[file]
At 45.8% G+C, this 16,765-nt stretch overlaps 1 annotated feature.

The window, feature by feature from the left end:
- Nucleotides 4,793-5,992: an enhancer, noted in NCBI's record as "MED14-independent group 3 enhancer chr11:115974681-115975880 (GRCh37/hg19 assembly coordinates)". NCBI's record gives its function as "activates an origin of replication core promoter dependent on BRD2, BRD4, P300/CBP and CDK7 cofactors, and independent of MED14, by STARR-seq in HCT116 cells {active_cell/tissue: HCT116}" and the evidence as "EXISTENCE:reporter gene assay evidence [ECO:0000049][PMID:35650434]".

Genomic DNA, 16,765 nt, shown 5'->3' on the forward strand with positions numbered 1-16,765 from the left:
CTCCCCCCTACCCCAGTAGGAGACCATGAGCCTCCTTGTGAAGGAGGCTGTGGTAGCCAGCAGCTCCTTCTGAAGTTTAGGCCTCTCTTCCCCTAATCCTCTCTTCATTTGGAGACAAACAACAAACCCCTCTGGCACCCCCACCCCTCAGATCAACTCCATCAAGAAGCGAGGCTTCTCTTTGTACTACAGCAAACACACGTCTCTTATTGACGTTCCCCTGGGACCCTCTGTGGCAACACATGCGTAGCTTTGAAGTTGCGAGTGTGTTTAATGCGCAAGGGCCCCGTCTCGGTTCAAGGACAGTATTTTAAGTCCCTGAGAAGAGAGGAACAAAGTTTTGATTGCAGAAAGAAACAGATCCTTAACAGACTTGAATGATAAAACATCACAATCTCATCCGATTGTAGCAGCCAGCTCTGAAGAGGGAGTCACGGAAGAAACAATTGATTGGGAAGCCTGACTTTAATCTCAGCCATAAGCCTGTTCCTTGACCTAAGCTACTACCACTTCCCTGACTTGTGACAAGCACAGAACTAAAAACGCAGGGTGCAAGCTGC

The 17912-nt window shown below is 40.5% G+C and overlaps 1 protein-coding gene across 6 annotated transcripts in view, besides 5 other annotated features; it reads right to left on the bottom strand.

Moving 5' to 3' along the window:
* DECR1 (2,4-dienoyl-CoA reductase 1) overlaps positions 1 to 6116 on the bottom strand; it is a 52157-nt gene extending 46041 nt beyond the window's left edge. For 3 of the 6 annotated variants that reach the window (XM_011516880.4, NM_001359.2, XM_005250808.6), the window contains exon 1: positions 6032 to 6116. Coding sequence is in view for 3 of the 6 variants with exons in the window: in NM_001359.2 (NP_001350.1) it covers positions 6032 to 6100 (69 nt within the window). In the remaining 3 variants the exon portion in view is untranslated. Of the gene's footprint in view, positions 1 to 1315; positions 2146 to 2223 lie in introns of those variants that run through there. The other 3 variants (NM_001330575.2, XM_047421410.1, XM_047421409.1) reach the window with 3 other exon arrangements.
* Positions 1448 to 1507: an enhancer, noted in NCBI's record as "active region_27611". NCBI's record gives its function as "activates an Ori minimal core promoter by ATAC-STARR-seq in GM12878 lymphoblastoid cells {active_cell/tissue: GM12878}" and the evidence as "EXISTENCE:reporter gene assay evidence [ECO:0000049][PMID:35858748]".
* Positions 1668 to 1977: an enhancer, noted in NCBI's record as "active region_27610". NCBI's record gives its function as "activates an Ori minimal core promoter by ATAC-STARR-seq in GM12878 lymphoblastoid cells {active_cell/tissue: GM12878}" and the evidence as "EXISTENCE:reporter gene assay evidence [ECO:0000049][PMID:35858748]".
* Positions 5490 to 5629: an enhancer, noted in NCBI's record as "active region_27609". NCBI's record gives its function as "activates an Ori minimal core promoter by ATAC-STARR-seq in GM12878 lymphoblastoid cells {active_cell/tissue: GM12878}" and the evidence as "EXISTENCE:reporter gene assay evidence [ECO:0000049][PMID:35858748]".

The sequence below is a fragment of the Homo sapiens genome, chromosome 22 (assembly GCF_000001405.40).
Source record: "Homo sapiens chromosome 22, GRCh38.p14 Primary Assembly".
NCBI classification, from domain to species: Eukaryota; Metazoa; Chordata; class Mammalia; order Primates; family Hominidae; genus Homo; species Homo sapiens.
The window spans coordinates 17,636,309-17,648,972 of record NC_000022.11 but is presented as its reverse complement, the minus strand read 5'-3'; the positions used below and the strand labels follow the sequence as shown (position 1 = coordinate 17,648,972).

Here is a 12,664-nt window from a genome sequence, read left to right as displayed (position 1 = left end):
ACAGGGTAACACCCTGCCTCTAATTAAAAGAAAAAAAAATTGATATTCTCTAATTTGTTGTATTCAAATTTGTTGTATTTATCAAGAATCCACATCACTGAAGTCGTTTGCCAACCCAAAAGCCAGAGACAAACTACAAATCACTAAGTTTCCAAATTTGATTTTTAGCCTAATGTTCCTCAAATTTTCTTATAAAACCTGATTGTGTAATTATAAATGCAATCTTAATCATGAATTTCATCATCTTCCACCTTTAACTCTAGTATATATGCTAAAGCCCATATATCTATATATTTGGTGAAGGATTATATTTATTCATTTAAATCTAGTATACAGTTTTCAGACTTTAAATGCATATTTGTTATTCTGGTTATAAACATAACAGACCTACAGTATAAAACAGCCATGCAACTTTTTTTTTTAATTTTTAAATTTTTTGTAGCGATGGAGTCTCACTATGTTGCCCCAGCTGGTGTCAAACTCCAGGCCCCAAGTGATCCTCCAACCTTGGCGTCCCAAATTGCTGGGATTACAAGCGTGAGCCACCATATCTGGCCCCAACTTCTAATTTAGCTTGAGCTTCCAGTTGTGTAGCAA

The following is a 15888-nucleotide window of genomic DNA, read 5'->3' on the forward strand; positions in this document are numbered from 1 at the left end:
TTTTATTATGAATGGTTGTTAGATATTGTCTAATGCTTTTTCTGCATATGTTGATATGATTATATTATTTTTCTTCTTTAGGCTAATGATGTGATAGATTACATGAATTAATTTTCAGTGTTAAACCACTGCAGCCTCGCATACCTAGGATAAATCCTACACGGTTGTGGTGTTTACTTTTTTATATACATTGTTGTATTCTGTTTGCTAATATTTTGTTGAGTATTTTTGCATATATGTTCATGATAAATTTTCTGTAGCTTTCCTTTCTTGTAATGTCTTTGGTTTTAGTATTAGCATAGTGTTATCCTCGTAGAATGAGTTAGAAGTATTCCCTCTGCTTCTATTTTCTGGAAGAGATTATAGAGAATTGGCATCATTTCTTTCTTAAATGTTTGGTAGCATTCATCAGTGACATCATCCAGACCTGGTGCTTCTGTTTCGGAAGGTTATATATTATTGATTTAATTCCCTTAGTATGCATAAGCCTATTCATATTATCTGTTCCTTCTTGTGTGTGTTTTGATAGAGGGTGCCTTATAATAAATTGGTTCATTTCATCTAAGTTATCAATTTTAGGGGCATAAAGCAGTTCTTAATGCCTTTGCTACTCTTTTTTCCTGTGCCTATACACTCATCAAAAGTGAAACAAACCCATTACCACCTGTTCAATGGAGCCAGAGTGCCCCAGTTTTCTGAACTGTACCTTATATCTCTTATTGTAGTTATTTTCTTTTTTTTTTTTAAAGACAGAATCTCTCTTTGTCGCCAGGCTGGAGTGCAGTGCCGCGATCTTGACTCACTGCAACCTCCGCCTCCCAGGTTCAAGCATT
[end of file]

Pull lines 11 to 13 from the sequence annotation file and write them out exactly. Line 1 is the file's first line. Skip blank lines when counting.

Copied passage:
* Positions 5490 to 5629: an enhancer, noted in NCBI's record as "active region_27609". NCBI's record gives its function as "activates an Ori minimal core promoter by ATAC-STARR-seq in GM12878 lymphoblastoid cells {active_cell/tissue: GM12878}" and the evidence as "EXISTENCE:reporter gene assay evidence [ECO:0000049][PMID:35858748]".

The sequence below is a fragment of the Homo sapiens genome, chromosome 22 (assembly GCF_000001405.40).
Source record: "Homo sapiens chromosome 22, GRCh38.p14 Primary Assembly".